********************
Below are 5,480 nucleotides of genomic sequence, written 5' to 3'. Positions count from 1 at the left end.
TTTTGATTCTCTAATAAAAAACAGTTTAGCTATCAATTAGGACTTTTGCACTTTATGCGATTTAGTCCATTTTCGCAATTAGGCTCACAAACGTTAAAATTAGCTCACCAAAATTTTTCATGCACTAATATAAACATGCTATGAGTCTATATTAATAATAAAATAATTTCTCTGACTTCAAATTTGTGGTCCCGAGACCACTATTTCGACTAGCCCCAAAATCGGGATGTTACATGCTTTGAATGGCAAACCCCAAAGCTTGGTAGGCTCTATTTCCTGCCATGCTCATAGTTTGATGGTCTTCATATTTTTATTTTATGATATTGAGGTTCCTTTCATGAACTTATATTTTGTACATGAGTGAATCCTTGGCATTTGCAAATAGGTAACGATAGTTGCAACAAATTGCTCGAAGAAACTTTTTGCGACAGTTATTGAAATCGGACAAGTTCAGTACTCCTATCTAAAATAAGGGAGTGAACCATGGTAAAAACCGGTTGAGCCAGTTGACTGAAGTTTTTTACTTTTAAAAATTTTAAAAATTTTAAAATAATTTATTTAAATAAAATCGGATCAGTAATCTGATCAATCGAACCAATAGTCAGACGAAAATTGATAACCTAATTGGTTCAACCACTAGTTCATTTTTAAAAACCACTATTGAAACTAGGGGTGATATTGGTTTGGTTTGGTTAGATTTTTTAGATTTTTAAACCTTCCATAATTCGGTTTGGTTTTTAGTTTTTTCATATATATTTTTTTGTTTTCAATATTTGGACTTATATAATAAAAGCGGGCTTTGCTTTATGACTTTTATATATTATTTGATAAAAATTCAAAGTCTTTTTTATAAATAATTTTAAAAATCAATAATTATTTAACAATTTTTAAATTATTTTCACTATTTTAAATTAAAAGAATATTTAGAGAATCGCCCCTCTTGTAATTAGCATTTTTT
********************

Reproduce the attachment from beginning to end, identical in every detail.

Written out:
Below are 5,480 nucleotides of genomic sequence, written 5' to 3'. Positions count from 1 at the left end.
TTTTGATTCTCTAATAAAAAACAGTTTAGCTATCAATTAGGACTTTTGCACTTTATGCGATTTAGTCCATTTTCGCAATTAGGCTCACAAACGTTAAAATTAGCTCACCAAAATTTTTCATGCACTAATATAAACATGCTATGAGTCTATATTAATAATAAAATAATTTCTCTGACTTCAAATTTGTGGTCCCGAGACCACTATTTCGACTAGCCCCAAAATCGGGATGTTACATGCTTTGAATGGCAAACCCCAAAGCTTGGTAGGCTCTATTTCCTGCCATGCTCATAGTTTGATGGTCTTCATATTTTTATTTTATGATATTGAGGTTCCTTTCATGAACTTATATTTTGTACATGAGTGAATCCTTGGCATTTGCAAATAGGTAACGATAGTTGCAACAAATTGCTCGAAGAAACTTTTTGCGACAGTTATTGAAATCGGACAAGTTCAGTACTCCTATCTAAAATAAGGGAGTGAACCATGGTAAAAACCGGTTGAGCCAGTTGACTGAAGTTTTTTACTTTTAAAAATTTTAAAAATTTTAAAATAATTTATTTAAATAAAATCGGATCAGTAATCTGATCAATCGAACCAATAGTCAGACGAAAATTGATAACCTAATTGGTTCAACCACTAGTTCATTTTTAAAAACCACTATTGAAACTAGGGGTGATATTGGTTTGGTTTGGTTAGATTTTTTAGATTTTTAAACCTTCCATAATTCGGTTTGGTTTTTAGTTTTTTCATATATATTTTTTTGTTTTCAATATTTGGACTTATATAATAAAAGCGGGCTTTGCTTTATGACTTTTATATATTATTTGATAAAAATTCAAAGTCTTTTTTATAAATAATTTTAAAAATCAATAATTATTTAACAATTTTTAAATTATTTTCACTATTTTAAATTAAAAGAATATTTAGAGAATCGCCCCTCTTGTAATTAGCATTTTTT